This anomaly in mechanics is capable of a number of applications, and has been applied to uses not probably contemplated, originally, by the inventor. The main object was to enable a steam boiler to feed its own water by a jet of live steam. In some cases this proves to be an excellent method, but is not capable of general application. Where it can be applied it is economical and effective. The Morton Ejector Condenser, invented by Mr. Alexander Morton, of the firm of Neilson Brothers, Glasgow, Scotland, has worked finely in supplying boilers by their exhaust steam. It is a modification of, or rather an improvement on, the Giffard injector. A short time ago the application of the Giffard principle was extended to the raising of water by means of a water jet supplied from a head of considerable hight and was fully tested in France with excellent results. In Sheffield, England, the water is supplied from a head of 240 feet the jet being only one-eighth of an inch in diameter, the throat into which it discharges being three quarters of an inchin diameter. The suction and delivery pipes are two inches diameter, the water being drawn through the suction pipe from a depth of fourteen feet. The efficiency of this apparatus is claimed to be very great; that it delivers 72 per cent of the power expended, a duty considerably greater than that of pumps usually employed. The ejector is in use, also, for discharging ashes and scoriae from the boiler room of ships. A pipe of sufficient capacity, three or four inches diameter, extends from the outside of the ship, above the water line, down to the fire-room floor, ending therein a funnel-shaped mouthpiece, just above which is a pipe leading from the boiler to introduce a steam jet. The discharge pipe is furnished with proper valves not necessary to explain as every engineer understands the use of flap, or check valves. Even at ten pounds pressure to the square inch the force is sufficient to lift the debris of the boiler furnaces. The quantity of the steam that passes up the pipe is very small compared with the volume induced by its velocity. Of course, this apparatus can be readily adapted to the discharge of ashes from stationary boilers, and also for excavating sand and gravel under water for the purpose of sinking cast-iron foundations. It is evident that, with modifications, the principle of the Giffard injector may be applied to many uses to which it is not now generally applied.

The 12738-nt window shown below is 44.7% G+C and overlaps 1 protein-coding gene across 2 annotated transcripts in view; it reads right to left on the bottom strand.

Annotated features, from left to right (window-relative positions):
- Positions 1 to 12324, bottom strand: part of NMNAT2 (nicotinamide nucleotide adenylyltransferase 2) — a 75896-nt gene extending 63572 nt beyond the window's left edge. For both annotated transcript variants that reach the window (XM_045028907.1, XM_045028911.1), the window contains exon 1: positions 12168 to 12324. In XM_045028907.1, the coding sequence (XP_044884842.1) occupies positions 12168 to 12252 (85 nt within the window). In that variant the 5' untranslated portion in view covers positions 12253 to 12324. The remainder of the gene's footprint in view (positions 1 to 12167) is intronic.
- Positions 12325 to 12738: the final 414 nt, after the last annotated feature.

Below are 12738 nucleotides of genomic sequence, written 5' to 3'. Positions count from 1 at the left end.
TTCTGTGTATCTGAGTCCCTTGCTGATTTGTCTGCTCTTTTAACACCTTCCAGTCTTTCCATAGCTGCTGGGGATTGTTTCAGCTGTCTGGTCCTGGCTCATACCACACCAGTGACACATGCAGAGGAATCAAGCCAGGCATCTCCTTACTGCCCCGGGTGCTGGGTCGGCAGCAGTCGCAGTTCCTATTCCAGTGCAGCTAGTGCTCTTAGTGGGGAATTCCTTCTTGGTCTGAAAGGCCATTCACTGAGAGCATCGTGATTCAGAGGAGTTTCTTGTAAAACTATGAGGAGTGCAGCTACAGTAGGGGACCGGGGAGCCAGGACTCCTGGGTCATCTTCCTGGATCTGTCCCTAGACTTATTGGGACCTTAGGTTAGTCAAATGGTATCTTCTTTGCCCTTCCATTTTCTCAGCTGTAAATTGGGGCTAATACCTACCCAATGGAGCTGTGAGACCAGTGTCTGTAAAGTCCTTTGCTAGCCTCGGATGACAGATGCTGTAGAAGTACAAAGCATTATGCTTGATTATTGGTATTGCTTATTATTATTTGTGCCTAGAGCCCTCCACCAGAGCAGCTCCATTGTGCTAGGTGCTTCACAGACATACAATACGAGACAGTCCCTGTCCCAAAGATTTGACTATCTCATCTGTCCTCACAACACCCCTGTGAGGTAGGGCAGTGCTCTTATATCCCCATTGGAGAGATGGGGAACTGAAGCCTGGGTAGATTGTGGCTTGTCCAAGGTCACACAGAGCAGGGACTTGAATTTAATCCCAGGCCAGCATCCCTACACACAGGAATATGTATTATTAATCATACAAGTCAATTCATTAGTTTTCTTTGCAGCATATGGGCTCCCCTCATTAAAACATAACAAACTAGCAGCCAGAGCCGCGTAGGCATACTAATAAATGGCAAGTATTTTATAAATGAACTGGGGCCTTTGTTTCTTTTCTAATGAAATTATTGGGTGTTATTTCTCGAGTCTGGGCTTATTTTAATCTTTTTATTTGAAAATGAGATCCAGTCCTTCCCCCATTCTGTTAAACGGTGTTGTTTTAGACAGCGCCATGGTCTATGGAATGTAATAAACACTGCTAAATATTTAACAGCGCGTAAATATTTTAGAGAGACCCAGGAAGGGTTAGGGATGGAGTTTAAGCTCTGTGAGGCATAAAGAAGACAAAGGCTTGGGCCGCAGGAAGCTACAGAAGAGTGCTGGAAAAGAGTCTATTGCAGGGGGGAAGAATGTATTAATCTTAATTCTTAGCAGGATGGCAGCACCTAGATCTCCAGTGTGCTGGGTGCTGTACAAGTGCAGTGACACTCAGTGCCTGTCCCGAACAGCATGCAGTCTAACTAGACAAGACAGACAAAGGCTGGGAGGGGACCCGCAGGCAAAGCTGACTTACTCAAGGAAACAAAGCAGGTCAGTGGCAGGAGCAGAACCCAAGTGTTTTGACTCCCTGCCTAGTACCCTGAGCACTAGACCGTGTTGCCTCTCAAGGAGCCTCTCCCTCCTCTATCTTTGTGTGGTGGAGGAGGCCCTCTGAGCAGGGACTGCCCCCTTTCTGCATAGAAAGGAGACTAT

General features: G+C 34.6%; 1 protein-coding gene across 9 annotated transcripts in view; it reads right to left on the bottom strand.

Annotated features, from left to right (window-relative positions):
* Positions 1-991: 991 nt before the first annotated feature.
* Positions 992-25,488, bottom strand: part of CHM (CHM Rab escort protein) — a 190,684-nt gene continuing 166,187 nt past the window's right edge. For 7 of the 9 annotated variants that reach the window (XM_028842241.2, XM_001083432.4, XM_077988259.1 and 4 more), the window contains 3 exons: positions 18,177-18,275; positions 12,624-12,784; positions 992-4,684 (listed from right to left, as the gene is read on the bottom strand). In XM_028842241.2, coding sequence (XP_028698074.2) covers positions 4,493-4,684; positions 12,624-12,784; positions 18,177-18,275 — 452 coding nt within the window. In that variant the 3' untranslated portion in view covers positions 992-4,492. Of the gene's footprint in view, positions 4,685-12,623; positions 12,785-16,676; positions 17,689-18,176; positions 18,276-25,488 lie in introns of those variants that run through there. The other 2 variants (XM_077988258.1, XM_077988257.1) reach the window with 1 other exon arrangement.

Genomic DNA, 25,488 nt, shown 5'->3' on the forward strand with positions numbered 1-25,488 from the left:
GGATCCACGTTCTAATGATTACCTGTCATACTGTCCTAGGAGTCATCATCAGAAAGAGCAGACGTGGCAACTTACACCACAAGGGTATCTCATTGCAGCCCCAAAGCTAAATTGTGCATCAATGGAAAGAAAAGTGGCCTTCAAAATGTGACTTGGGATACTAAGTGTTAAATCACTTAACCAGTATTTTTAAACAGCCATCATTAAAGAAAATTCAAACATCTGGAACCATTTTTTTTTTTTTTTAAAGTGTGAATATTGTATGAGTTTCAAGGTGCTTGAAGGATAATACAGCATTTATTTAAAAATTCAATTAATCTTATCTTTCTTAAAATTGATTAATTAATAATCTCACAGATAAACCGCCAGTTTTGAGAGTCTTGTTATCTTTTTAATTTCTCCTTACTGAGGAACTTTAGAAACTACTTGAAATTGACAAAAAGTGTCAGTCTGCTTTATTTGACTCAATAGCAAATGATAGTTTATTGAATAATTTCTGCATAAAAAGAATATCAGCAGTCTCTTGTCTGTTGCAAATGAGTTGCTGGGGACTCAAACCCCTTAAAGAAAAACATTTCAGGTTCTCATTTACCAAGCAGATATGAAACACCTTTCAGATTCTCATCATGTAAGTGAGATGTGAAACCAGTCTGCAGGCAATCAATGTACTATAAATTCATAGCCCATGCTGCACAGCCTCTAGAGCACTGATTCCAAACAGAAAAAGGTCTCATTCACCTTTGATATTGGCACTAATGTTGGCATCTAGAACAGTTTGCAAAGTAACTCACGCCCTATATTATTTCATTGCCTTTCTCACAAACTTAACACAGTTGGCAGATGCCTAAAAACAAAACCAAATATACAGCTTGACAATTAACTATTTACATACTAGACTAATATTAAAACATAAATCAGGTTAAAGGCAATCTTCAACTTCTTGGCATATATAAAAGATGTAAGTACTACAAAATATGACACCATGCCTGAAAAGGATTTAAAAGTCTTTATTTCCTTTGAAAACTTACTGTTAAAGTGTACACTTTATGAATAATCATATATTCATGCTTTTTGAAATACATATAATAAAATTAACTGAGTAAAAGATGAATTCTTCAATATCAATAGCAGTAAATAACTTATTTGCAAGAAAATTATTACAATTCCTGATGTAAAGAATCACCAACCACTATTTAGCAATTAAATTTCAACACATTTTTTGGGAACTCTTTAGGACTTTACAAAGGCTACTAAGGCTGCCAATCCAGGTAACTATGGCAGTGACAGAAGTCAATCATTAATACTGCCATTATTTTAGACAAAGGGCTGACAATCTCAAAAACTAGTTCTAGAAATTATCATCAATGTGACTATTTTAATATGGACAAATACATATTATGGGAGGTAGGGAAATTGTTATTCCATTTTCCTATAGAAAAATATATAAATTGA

This article was originally published with the title "Applications of the Giffard Injector" in Scientific American 20, 11, 169 (March 1869)